Monday, March 1


The always-illuminating Vegan Porn points us to the erstwhile "Cool2BReal" site - the one that was supposed to trick young girls into thinking beef was cool, and which was laughed off the World Wide Web - but now it's back, as "ZIP4TWEENS!" That's right. You know how much tweens love being called "tweens." That right there is hipness in a bottle.

But it gets better on the Mad Cow Disease FAQ page, a masterpiece of patronizing obfuscation with such selections as:

    Is it safe to eat beef?
    Yes, it is safe to eat beef. U.S. beef is still the safest in the world. "Mad cow disease" does not affect the meat you eat such as steaks, roasts and ground beef.


    In what type of beef is BSE found?
    It's really important to remember that the beef you eat does not have BSE. Foods such as steaks, roasts and ground beef are safe.


    Has anyone in the United States gotten sick from mad cow disease?
    No American has gotten sick from this fatal disease. About 150 people in the United Kingdom and other countries have gotten sick.
Guess they think "tweens" are too stupid to notice how they don't answer the questions being asked. To the question, In what type of beef is BSE found? they give us an answer that screams "Let's change the subject!" with types of beef where it's not found - although that's a lie too, both in mentioning ground beef, the highest-risk form, and in saying "the beef you eat" is definitely safe - unless, of course, you eat hot dogs. And as to whether anyone has died... well, let's just say there are a hell of a lot of suspicious deaths that "tweens" oughta be informed about... especially if they wanna outlive their "tweens."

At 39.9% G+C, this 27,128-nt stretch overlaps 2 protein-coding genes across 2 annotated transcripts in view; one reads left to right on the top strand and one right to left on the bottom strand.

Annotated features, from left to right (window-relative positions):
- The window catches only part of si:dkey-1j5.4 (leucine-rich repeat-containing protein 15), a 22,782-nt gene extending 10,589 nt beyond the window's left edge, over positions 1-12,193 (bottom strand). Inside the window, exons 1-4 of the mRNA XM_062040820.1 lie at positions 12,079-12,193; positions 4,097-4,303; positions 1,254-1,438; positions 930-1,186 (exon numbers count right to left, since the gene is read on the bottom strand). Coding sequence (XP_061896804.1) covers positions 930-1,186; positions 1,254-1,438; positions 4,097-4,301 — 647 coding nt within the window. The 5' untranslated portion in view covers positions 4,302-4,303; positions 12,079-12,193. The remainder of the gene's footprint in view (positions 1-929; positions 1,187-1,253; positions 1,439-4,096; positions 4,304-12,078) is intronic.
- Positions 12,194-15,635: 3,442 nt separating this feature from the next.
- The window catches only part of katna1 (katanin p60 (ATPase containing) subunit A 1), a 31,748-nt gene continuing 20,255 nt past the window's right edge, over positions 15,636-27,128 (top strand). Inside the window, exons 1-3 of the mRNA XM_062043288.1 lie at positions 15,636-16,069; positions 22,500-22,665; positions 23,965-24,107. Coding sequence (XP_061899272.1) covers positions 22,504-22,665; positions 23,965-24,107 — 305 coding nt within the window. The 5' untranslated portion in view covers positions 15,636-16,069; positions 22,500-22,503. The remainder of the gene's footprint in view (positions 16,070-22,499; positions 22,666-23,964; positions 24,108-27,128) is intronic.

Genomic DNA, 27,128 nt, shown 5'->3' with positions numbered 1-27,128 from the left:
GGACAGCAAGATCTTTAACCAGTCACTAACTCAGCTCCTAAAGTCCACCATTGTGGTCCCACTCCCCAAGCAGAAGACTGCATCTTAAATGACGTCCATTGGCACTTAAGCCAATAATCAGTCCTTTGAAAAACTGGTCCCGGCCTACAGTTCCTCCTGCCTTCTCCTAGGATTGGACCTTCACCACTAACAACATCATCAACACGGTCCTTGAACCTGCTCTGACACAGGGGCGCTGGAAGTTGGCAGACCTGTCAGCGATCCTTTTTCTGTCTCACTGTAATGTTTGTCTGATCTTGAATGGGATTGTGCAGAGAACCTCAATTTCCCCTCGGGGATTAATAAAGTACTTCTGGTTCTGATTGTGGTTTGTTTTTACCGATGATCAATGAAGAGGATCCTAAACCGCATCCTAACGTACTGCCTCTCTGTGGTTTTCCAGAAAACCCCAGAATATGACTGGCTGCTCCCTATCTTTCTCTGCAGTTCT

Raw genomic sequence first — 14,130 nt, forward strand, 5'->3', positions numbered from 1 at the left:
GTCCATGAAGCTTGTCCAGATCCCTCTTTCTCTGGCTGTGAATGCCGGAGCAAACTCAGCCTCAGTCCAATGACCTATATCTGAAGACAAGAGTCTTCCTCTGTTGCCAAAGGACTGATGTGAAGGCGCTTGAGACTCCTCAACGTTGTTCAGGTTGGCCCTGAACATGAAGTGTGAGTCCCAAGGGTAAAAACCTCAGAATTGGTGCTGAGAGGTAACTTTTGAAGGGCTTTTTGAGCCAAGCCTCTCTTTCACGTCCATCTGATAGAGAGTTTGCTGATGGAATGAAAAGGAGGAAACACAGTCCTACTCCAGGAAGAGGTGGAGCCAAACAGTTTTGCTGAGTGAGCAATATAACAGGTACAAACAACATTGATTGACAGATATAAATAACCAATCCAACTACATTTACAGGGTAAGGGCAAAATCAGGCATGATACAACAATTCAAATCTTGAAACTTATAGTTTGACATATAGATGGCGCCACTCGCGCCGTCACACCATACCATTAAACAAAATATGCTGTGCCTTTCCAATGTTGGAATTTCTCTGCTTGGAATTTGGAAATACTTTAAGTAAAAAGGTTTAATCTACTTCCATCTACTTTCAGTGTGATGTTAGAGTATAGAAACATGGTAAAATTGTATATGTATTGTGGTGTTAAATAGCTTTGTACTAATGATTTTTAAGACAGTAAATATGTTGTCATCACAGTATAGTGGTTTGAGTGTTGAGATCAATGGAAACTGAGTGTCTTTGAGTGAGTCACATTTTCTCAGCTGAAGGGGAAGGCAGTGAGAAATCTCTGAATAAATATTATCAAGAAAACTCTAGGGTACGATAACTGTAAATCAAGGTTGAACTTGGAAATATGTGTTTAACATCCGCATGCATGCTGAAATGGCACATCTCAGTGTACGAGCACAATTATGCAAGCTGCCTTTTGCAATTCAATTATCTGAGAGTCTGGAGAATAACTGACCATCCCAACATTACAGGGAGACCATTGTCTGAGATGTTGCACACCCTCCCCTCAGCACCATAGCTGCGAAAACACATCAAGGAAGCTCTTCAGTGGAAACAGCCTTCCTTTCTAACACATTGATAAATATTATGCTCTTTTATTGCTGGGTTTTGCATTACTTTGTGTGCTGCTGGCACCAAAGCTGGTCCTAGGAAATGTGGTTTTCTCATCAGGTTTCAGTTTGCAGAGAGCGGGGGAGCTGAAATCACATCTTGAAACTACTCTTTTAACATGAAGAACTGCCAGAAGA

UPDATE 3/2: UPI picks up the story, headlining it "Pro-beef site for 'tweens' going too far?" and noting that "tucked in among the colorful links is one that explains why tweens shouldn't worry about mad cow disease, and why beef is good for them. Beef is an ingredient in several of the snack recipes -- but no other meat. The site also advocates eating cheese and drinking milk, another cow product. For the essay contest, one question asked what the entrant's favorite beef dish was." Though the article twice stresses that it's the marketing to kids that's the problem, not the beef thing, the parents who are "spooked" would doubtless have no problem with a site encouraging liberal consumption of green vegetables - and with good reason.

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